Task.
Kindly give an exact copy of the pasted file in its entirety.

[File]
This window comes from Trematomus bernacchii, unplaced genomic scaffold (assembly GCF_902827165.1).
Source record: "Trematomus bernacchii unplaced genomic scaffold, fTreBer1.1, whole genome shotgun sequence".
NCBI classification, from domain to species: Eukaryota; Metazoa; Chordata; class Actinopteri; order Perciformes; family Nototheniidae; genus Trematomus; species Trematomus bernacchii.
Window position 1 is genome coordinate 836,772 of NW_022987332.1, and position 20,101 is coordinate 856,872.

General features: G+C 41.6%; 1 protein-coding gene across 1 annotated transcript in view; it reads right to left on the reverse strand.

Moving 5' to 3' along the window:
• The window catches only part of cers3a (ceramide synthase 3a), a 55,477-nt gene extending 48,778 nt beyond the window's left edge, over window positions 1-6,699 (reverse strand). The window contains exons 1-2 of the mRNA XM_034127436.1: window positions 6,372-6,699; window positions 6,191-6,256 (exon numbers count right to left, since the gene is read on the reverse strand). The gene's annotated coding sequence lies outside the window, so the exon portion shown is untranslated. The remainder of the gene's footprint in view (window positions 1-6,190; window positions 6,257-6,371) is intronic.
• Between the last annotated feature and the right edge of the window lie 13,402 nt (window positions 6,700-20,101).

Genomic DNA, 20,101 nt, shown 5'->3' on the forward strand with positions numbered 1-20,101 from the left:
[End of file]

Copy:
This window comes from Trematomus bernacchii, unplaced genomic scaffold (assembly GCF_902827165.1).
Source record: "Trematomus bernacchii unplaced genomic scaffold, fTreBer1.1, whole genome shotgun sequence".
NCBI classification, from domain to species: Eukaryota; Metazoa; Chordata; class Actinopteri; order Perciformes; family Nototheniidae; genus Trematomus; species Trematomus bernacchii.
Window position 1 is genome coordinate 836,772 of NW_022987332.1, and position 20,101 is coordinate 856,872.

General features: G+C 41.6%; 1 protein-coding gene across 1 annotated transcript in view; it reads right to left on the reverse strand.

Moving 5' to 3' along the window:
• The window catches only part of cers3a (ceramide synthase 3a), a 55,477-nt gene extending 48,778 nt beyond the window's left edge, over window positions 1-6,699 (reverse strand). The window contains exons 1-2 of the mRNA XM_034127436.1: window positions 6,372-6,699; window positions 6,191-6,256 (exon numbers count right to left, since the gene is read on the reverse strand). The gene's annotated coding sequence lies outside the window, so the exon portion shown is untranslated. The remainder of the gene's footprint in view (window positions 1-6,190; window positions 6,257-6,371) is intronic.
• Between the last annotated feature and the right edge of the window lie 13,402 nt (window positions 6,700-20,101).

Genomic DNA, 20,101 nt, shown 5'->3' on the forward strand with positions numbered 1-20,101 from the left: